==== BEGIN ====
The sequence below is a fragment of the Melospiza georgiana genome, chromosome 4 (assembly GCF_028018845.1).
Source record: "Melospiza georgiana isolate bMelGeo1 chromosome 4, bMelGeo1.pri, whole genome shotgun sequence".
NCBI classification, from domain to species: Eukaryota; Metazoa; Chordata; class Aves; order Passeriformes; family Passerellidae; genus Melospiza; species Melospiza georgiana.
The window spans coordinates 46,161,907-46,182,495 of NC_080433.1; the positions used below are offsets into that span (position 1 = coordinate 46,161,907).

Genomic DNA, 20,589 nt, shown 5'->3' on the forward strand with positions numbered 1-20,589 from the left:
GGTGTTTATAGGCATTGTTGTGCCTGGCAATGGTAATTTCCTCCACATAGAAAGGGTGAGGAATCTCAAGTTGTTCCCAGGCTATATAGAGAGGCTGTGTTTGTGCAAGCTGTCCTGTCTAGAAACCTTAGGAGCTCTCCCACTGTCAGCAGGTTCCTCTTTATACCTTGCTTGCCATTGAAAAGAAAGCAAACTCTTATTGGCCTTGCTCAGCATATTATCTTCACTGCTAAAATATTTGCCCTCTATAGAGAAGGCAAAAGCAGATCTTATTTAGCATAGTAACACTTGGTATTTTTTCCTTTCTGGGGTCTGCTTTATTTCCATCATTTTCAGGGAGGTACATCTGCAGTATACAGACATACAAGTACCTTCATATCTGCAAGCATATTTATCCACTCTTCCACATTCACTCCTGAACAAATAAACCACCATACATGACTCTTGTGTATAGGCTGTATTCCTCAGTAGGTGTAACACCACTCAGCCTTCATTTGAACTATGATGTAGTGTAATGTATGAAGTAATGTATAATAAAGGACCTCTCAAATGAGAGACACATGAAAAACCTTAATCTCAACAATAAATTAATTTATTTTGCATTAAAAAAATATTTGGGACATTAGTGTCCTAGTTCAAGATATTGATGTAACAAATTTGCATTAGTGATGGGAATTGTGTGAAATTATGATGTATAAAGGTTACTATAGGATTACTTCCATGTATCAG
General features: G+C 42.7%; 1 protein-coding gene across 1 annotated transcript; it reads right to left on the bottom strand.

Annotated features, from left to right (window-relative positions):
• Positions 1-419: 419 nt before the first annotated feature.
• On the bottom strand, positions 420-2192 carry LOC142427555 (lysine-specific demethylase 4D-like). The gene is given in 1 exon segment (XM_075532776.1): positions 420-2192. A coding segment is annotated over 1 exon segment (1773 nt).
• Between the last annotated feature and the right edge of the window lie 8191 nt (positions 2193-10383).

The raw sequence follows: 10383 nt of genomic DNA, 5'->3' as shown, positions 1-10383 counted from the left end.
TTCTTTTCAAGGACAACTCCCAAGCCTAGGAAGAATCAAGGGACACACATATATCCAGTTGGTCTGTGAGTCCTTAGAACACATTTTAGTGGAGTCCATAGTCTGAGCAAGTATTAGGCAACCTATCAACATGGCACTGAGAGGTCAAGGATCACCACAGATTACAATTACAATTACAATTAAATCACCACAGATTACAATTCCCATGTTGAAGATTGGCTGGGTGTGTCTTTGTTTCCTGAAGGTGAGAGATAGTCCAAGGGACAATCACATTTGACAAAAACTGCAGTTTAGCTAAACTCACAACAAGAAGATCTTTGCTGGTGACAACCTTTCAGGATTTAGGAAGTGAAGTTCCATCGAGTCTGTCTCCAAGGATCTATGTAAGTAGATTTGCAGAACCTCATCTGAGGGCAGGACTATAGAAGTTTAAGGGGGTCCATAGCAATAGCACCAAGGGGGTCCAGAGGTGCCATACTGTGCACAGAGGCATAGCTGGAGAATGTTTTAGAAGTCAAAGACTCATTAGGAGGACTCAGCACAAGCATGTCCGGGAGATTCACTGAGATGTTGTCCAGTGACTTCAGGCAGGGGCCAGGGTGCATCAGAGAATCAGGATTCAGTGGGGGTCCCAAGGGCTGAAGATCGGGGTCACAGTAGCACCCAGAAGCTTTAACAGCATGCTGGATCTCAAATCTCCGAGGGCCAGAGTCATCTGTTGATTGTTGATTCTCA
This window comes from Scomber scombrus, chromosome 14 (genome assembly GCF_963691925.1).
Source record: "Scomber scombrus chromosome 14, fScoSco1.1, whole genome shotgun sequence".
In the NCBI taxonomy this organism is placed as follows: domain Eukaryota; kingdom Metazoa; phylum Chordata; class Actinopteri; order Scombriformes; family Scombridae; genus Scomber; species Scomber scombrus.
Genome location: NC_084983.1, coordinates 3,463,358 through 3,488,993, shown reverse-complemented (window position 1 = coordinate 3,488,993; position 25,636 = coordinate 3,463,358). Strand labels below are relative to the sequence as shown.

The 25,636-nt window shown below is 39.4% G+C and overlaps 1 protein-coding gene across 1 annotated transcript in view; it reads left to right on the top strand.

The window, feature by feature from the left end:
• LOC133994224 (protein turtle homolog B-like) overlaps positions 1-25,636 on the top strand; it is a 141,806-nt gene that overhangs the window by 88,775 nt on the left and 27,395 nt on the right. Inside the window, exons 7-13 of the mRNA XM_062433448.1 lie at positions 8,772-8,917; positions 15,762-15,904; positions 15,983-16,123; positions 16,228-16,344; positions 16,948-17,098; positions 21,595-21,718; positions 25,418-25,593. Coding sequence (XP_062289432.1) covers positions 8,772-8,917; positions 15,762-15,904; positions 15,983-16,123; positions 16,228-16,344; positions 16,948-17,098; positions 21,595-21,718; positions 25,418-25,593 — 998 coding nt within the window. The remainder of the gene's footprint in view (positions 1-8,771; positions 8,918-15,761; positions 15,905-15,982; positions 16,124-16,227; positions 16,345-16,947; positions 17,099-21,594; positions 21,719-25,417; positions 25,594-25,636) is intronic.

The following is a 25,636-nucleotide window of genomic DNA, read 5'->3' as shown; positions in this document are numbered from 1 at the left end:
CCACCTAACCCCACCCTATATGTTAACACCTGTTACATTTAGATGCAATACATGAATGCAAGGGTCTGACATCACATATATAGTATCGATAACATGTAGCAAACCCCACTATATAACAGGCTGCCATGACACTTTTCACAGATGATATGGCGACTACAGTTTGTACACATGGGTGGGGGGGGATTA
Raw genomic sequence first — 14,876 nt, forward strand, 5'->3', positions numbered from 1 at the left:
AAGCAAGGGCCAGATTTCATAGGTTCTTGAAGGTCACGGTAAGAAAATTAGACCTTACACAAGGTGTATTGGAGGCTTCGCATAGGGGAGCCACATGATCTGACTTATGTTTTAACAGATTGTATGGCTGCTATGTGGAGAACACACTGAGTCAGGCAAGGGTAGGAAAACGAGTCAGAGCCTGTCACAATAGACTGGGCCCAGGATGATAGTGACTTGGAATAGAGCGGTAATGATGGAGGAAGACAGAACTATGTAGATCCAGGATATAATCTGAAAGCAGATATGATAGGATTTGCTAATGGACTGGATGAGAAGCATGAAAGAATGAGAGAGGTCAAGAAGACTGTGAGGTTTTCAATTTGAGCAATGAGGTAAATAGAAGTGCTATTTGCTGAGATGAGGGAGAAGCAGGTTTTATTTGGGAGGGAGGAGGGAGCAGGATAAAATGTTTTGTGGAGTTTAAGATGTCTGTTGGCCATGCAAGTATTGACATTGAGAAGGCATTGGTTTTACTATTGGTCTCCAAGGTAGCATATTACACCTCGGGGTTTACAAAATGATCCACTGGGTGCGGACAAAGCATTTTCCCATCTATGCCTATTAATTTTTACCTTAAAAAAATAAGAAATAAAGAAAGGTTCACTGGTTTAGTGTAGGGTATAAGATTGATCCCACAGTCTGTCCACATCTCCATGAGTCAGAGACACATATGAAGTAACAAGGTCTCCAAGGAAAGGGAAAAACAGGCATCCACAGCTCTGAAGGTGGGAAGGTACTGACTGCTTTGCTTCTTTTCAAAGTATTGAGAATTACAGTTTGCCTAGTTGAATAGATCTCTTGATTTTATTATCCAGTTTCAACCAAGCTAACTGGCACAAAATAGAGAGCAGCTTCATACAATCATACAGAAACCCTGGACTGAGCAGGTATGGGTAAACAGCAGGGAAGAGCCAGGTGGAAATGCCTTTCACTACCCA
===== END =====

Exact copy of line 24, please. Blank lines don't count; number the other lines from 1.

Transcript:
AAGCAAGGGCCAGATTTCATAGGTTCTTGAAGGTCACGGTAAGAAAATTAGACCTTACACAAGGTGTATTGGAGGCTTCGCATAGGGGAGCCACATGATCTGACTTATGTTTTAACAGATTGTATGGCTGCTATGTGGAGAACACACTGAGTCAGGCAAGGGTAGGAAAACGAGTCAGAGCCTGTCACAATAGACTGGGCCCAGGATGATAGTGACTTGGAATAGAGCGGTAATGATGGAGGAAGACAGAACTATGTAGATCCAGGATATAATCTGAAAGCAGATATGATAGGATTTGCTAATGGACTGGATGAGAAGCATGAAAGAATGAGAGAGGTCAAGAAGACTGTGAGGTTTTCAATTTGAGCAATGAGGTAAATAGAAGTGCTATTTGCTGAGATGAGGGAGAAGCAGGTTTTATTTGGGAGGGAGGAGGGAGCAGGATAAAATGTTTTGTGGAGTTTAAGATGTCTGTTGGCCATGCAAGTATTGACATTGAGAAGGCATTGGTTTTACTATTGGTCTCCAAGGTAGCATATTACACCTCGGGGTTTACAAAATGATCCACTGGGTGCGGACAAAGCATTTTCCCATCTATGCCTATTAATTTTTACCTTAAAAAAATAAGAAATAAAGAAAGGTTCACTGGTTTAGTGTAGGGTATAAGATTGATCCCACAGTCTGTCCACATCTCCATGAGTCAGAGACACATATGAAGTAACAAGGTCTCCAAGGAAAGGGAAAAACAGGCATCCACAGCTCTGAAGGTGGGAAGGTACTGACTGCTTTGCTTCTTTTCAAAGTATTGAGAATTACAGTTTGCCTAGTTGAATAGATCTCTTGATTTTATTATCCAGTTTCAACCAAGCTAACTGGCACAAAATAGAGAGCAGCTTCATACAATCATACAGAAACCCTGGACTGAGCAGGTATGGGTAAACAGCAGGGAAGAGCCAGGTGGAAATGCCTTTCACTACCCA